Obviously, anyone with any sort of joie de vivre whatsoever is not going to continue under the beige, meat-and-two-veg name of ‘PES United’, so the first thing on an aspiring Master League champion’s agenda was to change the name of your club to whatever the fuck you want. This is not an online community, this is your world; there were no boundaries. If you want your club to be called ‘Mr. Rowland Is A Bellend Rovers’ after your bellend maths teacher then you could bloody well go for it. PES is your mate, it always supports you. PES agrees with you, always. Once you’ve given yourself a brilliant club name that ends with a cool suffix like ‘Spartans’ or ‘Casuals’, it’s time to choose your favourite stadium and create an eye-catching kit, probably with adidas drei streifen running down the sleeves and with an away kit at the opposite end of the colour scale because you’re not fucking daft, are you? Hold on tight. Choose the red pill. Stay in Wonderland. This is where the fun begins.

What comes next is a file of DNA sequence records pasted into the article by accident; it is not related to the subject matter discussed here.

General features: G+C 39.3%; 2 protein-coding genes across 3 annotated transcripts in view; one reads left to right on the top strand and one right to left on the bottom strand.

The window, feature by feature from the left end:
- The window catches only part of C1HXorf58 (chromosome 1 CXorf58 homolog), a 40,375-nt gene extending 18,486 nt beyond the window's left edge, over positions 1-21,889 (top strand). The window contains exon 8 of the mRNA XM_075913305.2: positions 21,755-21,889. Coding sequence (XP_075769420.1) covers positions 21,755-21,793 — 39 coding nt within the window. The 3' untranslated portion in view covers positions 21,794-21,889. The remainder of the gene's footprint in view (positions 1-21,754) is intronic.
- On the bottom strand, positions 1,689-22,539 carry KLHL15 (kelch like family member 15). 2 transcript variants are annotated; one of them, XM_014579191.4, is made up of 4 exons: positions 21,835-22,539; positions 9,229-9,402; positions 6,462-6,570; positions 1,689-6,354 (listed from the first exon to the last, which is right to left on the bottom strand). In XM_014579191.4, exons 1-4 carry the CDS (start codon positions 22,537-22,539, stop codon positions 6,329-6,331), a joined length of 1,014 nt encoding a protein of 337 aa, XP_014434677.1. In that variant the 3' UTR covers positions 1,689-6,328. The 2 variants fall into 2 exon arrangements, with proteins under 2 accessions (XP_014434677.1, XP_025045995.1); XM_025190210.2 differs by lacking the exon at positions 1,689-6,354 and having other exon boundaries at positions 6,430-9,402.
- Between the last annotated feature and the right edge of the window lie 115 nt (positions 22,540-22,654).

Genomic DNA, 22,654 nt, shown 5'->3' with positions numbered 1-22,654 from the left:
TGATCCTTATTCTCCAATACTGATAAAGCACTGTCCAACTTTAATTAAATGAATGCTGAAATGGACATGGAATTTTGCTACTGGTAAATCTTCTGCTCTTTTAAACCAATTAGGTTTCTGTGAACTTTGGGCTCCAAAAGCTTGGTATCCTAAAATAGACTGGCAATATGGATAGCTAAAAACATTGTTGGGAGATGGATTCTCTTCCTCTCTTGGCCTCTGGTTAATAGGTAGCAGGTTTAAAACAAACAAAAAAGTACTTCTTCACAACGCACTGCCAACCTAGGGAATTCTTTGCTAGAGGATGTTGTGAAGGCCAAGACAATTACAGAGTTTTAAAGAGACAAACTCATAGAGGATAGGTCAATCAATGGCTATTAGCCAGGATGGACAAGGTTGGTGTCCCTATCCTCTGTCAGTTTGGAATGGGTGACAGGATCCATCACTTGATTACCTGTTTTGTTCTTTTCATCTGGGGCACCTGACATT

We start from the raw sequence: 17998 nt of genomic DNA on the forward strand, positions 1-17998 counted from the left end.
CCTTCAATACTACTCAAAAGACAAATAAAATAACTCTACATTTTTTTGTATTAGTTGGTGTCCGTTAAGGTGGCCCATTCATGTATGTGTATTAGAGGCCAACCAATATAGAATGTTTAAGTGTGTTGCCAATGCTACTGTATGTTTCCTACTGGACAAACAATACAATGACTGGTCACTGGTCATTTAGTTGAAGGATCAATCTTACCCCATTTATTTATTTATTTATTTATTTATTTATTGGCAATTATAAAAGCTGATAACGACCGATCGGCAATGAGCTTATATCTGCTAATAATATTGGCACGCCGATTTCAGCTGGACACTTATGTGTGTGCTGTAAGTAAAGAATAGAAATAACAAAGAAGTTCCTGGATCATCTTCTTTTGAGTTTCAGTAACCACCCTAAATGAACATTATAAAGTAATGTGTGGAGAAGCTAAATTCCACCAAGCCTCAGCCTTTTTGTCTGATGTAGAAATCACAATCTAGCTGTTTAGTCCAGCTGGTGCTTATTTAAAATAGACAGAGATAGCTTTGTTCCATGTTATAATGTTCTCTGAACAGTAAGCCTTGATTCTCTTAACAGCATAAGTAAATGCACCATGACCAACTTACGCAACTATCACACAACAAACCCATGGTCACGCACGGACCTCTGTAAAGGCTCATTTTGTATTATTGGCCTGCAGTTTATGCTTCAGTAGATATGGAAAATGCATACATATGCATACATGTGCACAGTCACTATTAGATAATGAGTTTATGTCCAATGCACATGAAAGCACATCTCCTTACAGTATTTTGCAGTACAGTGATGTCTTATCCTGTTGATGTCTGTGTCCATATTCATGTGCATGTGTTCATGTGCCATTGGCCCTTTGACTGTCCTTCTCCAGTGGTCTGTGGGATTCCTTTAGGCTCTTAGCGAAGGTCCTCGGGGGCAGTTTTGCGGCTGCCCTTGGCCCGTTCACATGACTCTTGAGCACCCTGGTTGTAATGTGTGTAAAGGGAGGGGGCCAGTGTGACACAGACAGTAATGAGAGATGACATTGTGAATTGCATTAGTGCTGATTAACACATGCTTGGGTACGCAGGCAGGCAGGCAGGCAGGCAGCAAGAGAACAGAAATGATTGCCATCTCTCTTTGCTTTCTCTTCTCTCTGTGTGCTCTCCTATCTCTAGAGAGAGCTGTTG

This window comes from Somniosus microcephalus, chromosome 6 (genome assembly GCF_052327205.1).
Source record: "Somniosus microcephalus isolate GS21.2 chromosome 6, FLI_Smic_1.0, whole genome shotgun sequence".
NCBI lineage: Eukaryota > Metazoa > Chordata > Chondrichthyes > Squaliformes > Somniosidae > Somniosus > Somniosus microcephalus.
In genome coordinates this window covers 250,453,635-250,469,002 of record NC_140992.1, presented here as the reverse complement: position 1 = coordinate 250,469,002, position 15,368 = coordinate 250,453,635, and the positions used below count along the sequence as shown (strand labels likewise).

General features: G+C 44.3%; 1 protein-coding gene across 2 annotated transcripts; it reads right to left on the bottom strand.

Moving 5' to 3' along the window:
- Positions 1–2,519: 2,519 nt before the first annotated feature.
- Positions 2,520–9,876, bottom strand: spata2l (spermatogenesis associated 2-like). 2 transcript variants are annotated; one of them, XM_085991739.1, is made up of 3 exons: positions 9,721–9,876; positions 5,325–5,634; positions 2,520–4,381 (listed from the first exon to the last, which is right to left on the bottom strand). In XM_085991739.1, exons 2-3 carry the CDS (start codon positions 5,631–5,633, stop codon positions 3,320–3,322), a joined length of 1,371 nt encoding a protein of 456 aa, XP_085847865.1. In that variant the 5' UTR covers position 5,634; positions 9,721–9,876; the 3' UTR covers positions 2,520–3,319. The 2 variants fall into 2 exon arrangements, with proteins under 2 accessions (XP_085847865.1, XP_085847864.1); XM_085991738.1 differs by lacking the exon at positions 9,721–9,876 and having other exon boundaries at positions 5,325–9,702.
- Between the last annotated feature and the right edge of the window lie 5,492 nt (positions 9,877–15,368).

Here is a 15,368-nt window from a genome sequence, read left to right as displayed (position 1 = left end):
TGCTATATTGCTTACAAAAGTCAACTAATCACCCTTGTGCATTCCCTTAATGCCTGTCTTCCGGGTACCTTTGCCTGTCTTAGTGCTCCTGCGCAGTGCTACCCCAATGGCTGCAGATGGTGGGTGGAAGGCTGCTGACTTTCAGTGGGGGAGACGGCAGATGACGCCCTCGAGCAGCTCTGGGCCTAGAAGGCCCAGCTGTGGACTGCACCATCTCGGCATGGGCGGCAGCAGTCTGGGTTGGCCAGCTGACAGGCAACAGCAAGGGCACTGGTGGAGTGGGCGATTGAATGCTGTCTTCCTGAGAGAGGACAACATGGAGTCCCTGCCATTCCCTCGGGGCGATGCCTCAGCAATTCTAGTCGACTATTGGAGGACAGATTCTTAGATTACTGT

You’ve started out in Division 2. You’ve struggled with your default players. Ivarov has made a few howlers in nets, but Castolo has salvaged crucial points with his eye for goal, and with his other eye, which is also for goal. You’re just outside the automatic promotion spots, and the mid-season transfer window could not have come at a better time for Atletico de Andrew Is Cool FC. You earn points for goal difference and finishing league positions. These points are used for transfers and player contracts. You need to buy cheap. You need a bargai...
Wait. What’s this? A list of “Newcomers”. All free agents. They’re all seventeen-years-old. Some of them have very high market values; probably worth a punt.